Friday, April 12th | 5 Nisan 5784

July 2, 2019 6:49 am

The Roots of the Pro-Israel, Pro-Peace Lobby

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avatar by Mitchell Bard


A Jewish truck that was attacked by Arab irregulars on the main road to Jerusalem, 1948. Photo: Wikimedia Commons.

I have been going through the archives of the pro-peace, pro-Jewish state (later Israel) lobby, and I’ve found some interesting fundraising letters that offer insight into the thinking of the early advocates of this slogan.

In November 1917, the lobby was formed to rally liberal Jewish support for the Balfour Declaration’s call for the establishment of a Jewish national home in Palestine. To distinguish itself from other Jewish organizations, the new group said it would lobby to ensure the United States supported Balfour’s insistence that nothing be done to “prejudice the civil and religious rights of existing non-Jewish communities in Palestine.”

In 1936, the lobby asked for donations to help it persuade members of Congress to tell President Franklin Roosevelt that he should support British immigration quotas to limit the number of Jews who could go to Palestine, in order to mollify Palestinian Arabs who claimed they were being displaced, and were reacting with violence.

In September 1938, the lobby asked members of Congress to sign a letter urging Roosevelt to join his British ally, Neville Chamberlain, at a meeting with Adolf Hitler in Munich to discuss how to avoid war and achieve peace in Europe.

Less than two months later, the lobby sent a message to its followers expressing outrage over the pogroms against Jews in Germany and Austria, but raising questions about whether the actions of some of the Jewish communities had provoked the response.

In the interest of peace, the lobby called on Roosevelt to pressure leaders of the Jewish community in Palestine in 1939 to accept the British White Paper, which called for the creation of a unitary state in which the Arabs would be the majority, and would impose restrictions on land acquisition by Jews, limit Jewish immigration to the country’s “economic absorptive capacity,” and make it contingent on Arab consent.

In December 1941, some in the lobby warned of warmongers who were trying to get the United States into a war with Germany. Donors were asked to support their efforts to prevent the president from using military force against a country that had not attacked the United States.

In 1947, the lobby said new donations would be matched by one of their large contributors after it expressed opposition to the UN partition resolution calling for the creation of a Jewish and Arab state. The lobby’s director said the resolution would undermine the prospects for peace. He criticized the Truman administration for supporting a plan opposed by the Palestinian Arabs, and said the creation of a Jewish state under those conditions would increase the potential for violence.

In April 1948, Arabs in Palestine accused Jews of a massacre at Deir Yassin and the lobby called on its liberal allies in Congress to introduce a resolution condemning Irgun and Lehi terrorists for killing innocent men, women, and children.

Less than a week later, the lobby criticized Jews in Palestine for provocatively sending a convoy led by Haganah troops through the Arab neighborhood of Sheikh Jarrah on Mount Scopus. The Haganah was accompanying a group of doctors and nurses bringing food and supplies to Hadassah Hospital and the Hebrew University, both considered enemy bases by the leader of the Arab forces in Jerusalem, Abdul Kader Husseini. The convoy was attacked, and 78 Jews were killed. The lobby expressed regret at the loss of life but said it was understandable Arabs in the area would be angry after what the Irgun and Lehi had done in Deir Yassin.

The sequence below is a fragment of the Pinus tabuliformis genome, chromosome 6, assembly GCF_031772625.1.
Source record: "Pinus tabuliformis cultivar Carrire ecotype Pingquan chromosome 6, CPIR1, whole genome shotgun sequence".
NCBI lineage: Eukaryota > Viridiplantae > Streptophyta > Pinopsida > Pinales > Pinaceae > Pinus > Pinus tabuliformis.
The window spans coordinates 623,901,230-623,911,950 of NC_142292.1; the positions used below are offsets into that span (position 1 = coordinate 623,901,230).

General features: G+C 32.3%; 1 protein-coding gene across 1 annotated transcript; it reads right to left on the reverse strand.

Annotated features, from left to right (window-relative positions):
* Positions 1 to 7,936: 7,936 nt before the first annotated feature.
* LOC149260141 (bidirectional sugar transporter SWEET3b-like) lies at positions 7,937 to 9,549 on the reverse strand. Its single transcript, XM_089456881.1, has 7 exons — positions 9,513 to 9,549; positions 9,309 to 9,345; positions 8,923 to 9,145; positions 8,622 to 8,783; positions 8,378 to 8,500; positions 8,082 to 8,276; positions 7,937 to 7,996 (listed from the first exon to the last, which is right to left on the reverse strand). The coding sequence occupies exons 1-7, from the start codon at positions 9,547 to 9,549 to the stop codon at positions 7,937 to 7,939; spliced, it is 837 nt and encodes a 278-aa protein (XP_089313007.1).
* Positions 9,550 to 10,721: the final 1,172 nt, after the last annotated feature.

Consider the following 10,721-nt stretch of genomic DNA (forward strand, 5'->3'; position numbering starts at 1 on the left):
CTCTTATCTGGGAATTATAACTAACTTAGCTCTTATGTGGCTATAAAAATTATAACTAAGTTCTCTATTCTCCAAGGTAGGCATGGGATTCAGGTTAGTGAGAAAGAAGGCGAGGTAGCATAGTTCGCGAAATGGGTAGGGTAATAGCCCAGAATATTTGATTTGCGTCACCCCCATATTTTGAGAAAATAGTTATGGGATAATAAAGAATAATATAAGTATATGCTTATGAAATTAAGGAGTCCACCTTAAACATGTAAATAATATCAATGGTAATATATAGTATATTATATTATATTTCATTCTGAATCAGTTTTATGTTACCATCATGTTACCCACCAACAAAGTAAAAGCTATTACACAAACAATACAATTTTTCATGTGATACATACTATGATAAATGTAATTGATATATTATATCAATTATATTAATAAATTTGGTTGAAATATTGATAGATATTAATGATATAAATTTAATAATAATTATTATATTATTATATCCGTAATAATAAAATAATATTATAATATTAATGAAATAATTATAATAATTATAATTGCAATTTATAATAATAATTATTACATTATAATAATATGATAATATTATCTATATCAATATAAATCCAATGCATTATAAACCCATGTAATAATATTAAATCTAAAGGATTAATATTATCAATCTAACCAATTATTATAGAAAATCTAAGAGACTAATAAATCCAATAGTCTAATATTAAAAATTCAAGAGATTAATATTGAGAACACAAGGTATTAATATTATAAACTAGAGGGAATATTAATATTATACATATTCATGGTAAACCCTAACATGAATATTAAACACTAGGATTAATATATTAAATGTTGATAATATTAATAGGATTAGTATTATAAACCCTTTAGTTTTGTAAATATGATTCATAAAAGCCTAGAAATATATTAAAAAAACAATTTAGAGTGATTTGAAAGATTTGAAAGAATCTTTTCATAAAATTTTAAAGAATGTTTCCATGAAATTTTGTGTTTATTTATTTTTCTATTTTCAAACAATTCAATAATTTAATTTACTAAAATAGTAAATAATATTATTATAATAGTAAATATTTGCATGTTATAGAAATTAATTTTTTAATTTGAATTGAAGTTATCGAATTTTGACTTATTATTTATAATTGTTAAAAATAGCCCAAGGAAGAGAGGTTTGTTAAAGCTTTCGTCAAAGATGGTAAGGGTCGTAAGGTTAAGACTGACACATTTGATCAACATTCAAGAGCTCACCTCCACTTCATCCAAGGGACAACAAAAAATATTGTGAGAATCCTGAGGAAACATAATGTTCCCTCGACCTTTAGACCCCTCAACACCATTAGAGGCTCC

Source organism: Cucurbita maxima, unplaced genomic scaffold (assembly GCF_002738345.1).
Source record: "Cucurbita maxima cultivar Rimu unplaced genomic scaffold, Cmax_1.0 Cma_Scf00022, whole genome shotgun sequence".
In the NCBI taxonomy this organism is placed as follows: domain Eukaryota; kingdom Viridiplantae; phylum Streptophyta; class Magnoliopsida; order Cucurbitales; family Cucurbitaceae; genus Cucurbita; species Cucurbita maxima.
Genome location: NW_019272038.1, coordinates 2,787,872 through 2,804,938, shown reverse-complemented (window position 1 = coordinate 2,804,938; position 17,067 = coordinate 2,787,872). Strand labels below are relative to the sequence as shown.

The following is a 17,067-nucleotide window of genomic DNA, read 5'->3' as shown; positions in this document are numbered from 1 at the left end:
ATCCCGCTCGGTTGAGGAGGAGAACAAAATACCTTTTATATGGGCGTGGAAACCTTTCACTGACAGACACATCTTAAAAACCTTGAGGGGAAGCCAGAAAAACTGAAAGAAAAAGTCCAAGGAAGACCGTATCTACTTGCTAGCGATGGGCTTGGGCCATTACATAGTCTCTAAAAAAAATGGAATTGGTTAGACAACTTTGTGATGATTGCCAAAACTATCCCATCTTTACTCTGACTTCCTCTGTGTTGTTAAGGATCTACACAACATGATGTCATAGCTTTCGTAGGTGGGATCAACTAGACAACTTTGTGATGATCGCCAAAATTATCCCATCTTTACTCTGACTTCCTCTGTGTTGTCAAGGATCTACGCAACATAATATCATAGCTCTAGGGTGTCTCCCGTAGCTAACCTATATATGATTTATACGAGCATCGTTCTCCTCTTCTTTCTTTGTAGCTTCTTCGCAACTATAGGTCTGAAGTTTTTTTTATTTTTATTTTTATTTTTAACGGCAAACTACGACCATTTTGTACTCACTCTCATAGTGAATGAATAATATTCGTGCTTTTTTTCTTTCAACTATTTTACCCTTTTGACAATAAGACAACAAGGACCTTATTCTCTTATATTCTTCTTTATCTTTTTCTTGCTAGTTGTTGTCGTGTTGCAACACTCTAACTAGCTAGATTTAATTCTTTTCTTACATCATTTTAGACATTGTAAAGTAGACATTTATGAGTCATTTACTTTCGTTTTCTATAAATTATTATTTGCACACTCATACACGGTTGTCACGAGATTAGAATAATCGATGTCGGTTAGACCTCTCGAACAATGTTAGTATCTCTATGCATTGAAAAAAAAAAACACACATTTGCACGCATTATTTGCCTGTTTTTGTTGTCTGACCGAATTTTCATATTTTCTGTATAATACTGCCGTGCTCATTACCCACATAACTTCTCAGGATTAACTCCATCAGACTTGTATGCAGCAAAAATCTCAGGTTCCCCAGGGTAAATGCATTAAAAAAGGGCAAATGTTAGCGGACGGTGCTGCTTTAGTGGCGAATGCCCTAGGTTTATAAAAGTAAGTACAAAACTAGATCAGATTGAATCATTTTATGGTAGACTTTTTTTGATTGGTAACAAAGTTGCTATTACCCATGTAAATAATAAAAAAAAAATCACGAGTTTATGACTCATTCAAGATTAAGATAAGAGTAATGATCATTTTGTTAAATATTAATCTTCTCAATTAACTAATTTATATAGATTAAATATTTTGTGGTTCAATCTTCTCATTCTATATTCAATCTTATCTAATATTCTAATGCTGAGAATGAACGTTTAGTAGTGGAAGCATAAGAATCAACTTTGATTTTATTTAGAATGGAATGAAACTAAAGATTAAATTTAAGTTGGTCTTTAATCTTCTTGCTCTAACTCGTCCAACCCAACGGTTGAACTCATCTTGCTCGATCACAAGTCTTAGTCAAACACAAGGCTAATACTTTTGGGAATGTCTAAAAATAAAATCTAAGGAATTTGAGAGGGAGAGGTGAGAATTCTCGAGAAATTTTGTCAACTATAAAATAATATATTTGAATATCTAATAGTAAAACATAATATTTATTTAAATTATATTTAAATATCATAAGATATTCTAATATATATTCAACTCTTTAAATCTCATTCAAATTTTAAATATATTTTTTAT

On May 15, 1948, the lobby condemned David Ben-Gurion for unilaterally declaring the independence of the State of Israel.

As violence flared following the Arab invasion of Israel, the lobby called on Israel to exercise restraint and praised President Harry Truman for imposing an arms embargo on the Jews of Palestine to avoid bloodshed.

During the summer of 1948, Count Folke Bernadotte was sent by the UN to Palestine to try to negotiate a settlement. Bernadotte’s plan called for the Jewish state to relinquish the Negev and Jerusalem to Transjordan, and to receive the western Galilee in the land swap. Jewish immigration was to be limited or suspended based on the desire of the Arabs. The lobby endorsed the plan. The Arabs were expected to recognize Israel. The Arabs and Israelis rejected the plan.

Later, Bernadotte disclosed in his diary:

The Palestinian Arabs had at present no will of their own. Neither have they ever developed any specifically Palestinian nationalism. The demand for a separate Arab state in Palestine is consequently relatively weak. It would seem as though in existing circumstances most of the Palestinian Arabs would be quite content to be incorporated in Transjordan.

In December 1948, the lobby urged the Truman administration to vote in favor of a UN General Assembly resolution calling for the return of Palestinian refugees to their homes. The United States voted for Resolution 194; however, the Arab states all rejected it, still believing they could drive the Jews into the sea, so that the Palestinians could return to their homes as well as those of the Jews.

Interestingly, the lobby’s funding apparently dried up during the period from 1949 until 1967. I could find no calls for the end of Jordanian and Egyptian occupation of the West Bank and Gaza Strip, nor could I find any demands for a Palestinian state in those territories to achieve the “legitimate rights of the Palestinian people.”

Mitchell Bard is Executive Director of AICE and Jewish Virtual Library.

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